Bringing on New Board Members

February 2023

Condominium communities where residents are more involved, and interested in serving as directors, likely have a process for identifying and working with qualified candidates.

One unique aspect of condo board governance is that elections are held, and new directors elected, each year.  It takes longer to develop an agenda and implement plans.  Introducing new directors with different agendas is a complication making success more difficult.  Owners want a board to act quickly yet governance restrictions make this difficult.

Working through this is achievable by instituting a plan to identify prospective directors and offer new orientation training.  This helps ensure everyone is on the same page, understands the current agenda and priorities, and is productive as quickly as possible.

Condo boards should always be on the lookout for new board members.  Once potential board members are identified there should be a concerted effect to educate, inform and welcome them while identifying their strengths.

Early Preparation

Invite those expressing interest in serving on the board to observe one or two meetings so they have a feel for how the board operates.  Provide a document detailing the time commitment and obligations of each role on the board.

A monthly update and quarterly newsletter will educate residents while attracting interest of those willing to offer their time.  Matters of importance to the board and capital projects are of interest to residents.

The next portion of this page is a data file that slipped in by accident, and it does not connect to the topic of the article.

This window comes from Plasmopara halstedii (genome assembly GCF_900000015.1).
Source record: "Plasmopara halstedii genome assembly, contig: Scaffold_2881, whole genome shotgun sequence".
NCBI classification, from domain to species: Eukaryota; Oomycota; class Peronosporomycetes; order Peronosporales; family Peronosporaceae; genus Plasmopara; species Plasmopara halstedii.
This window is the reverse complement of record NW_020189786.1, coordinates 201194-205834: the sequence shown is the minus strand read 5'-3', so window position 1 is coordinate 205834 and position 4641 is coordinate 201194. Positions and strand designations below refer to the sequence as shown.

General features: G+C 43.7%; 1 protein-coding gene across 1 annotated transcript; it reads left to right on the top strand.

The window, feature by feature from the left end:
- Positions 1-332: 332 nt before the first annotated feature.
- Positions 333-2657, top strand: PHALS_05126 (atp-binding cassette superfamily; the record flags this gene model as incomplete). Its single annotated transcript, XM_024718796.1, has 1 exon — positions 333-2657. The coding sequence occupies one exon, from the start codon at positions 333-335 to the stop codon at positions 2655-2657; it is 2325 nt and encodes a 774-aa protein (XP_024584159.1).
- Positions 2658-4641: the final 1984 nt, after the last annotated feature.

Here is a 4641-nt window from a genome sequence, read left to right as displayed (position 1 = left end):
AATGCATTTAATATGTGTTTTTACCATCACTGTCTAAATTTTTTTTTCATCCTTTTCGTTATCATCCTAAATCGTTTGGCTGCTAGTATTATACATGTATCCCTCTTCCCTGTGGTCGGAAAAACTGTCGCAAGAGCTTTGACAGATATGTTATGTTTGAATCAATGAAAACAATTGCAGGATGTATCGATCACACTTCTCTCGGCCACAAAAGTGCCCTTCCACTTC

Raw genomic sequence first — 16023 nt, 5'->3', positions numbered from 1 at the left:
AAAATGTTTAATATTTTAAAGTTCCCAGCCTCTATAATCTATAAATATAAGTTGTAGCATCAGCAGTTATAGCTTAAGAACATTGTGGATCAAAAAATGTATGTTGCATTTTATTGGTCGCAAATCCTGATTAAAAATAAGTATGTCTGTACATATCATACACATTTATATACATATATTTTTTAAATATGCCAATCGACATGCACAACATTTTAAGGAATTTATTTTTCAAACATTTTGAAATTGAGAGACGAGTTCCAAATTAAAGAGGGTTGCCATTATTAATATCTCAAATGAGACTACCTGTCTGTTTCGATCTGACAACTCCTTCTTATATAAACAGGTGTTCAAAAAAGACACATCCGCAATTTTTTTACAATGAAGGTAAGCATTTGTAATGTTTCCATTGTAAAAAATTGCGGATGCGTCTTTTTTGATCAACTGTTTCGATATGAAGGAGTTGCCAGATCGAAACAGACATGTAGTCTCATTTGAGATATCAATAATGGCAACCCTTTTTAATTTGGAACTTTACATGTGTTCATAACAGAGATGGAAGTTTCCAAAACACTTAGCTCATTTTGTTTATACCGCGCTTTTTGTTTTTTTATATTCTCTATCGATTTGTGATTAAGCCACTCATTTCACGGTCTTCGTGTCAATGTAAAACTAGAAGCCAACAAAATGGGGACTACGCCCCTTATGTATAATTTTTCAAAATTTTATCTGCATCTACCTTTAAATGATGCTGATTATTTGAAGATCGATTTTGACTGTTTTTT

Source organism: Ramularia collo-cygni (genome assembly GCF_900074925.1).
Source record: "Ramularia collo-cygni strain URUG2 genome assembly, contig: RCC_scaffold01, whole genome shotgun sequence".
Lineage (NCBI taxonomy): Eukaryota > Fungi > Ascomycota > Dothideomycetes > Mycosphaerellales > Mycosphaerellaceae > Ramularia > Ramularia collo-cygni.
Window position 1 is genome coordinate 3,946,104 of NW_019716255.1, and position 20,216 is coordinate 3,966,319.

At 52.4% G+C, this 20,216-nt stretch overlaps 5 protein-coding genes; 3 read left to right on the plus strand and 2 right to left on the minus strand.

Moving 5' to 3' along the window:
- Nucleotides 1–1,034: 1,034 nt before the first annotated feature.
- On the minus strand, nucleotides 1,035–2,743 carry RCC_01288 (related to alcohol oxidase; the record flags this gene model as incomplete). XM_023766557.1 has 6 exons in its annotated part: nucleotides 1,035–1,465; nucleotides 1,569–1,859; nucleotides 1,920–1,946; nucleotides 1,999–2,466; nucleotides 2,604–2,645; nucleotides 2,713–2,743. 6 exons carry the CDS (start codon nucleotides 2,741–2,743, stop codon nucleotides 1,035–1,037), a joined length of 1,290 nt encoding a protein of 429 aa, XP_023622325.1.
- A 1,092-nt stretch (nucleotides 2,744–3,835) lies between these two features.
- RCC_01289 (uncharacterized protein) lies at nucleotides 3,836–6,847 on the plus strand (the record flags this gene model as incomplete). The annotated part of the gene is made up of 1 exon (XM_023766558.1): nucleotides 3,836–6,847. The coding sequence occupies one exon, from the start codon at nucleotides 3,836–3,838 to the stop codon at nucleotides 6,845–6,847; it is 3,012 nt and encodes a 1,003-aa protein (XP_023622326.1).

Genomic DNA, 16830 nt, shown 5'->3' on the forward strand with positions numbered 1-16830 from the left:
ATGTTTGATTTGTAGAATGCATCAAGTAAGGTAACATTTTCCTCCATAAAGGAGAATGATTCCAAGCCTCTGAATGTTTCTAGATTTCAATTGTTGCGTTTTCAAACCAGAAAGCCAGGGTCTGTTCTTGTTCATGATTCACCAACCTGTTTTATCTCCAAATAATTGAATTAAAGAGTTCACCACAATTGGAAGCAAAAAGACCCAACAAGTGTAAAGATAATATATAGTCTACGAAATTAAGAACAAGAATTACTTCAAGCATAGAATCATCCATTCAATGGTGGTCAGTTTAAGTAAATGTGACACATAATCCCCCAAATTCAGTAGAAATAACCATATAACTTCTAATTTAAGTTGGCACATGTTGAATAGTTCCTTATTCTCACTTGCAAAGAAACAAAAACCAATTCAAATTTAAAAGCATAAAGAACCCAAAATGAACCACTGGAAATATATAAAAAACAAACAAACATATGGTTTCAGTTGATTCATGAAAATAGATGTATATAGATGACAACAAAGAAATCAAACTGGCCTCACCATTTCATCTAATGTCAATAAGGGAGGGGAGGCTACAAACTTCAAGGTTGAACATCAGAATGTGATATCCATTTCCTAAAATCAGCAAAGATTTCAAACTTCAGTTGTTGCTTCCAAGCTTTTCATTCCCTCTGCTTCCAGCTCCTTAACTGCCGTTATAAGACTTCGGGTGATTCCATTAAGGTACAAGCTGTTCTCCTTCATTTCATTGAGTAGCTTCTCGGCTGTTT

Search for Recruits

Always be on the lookout for director-candidates with the right skills and expertise.  If the treasurer resigns, consider appointing a qualified candidate over assigning the role to an unqualified director.  Strive to maintain a balance of soft, hard and technical skills on the board.

Encourage interested candidates to participate on a committee providing advice and access to the board.  This gives them an opportunity to learn about their community while they are observed and evaluated on leadership, communication and skills.

Offer Mentorship and Time

It takes time for a new director to understand the intricacies of condo governance, legal responsibilities, ethical considerations and board dynamics.  The importance of treating everyone equally and listening to opinions before formulating one’s perspective is not always understood by all.

Much of a new director’s first year should be spent listening; absorbing information, protocols and responsibilities; and becoming familiar with the general flow.  This allows them time to determine how their skills best fit into how the board operates.

Encourage new directors to speak up and make suggestions.  New ideas and constructive criticism should be welcome.  All directors should be encouraged to disagree when discussing matters and provide complete support once a decision has been voted on.  Assign newer directors with fewer board obligations to run committees.

An orientation process for condo directors is not yet a practice in most communities.  It should be.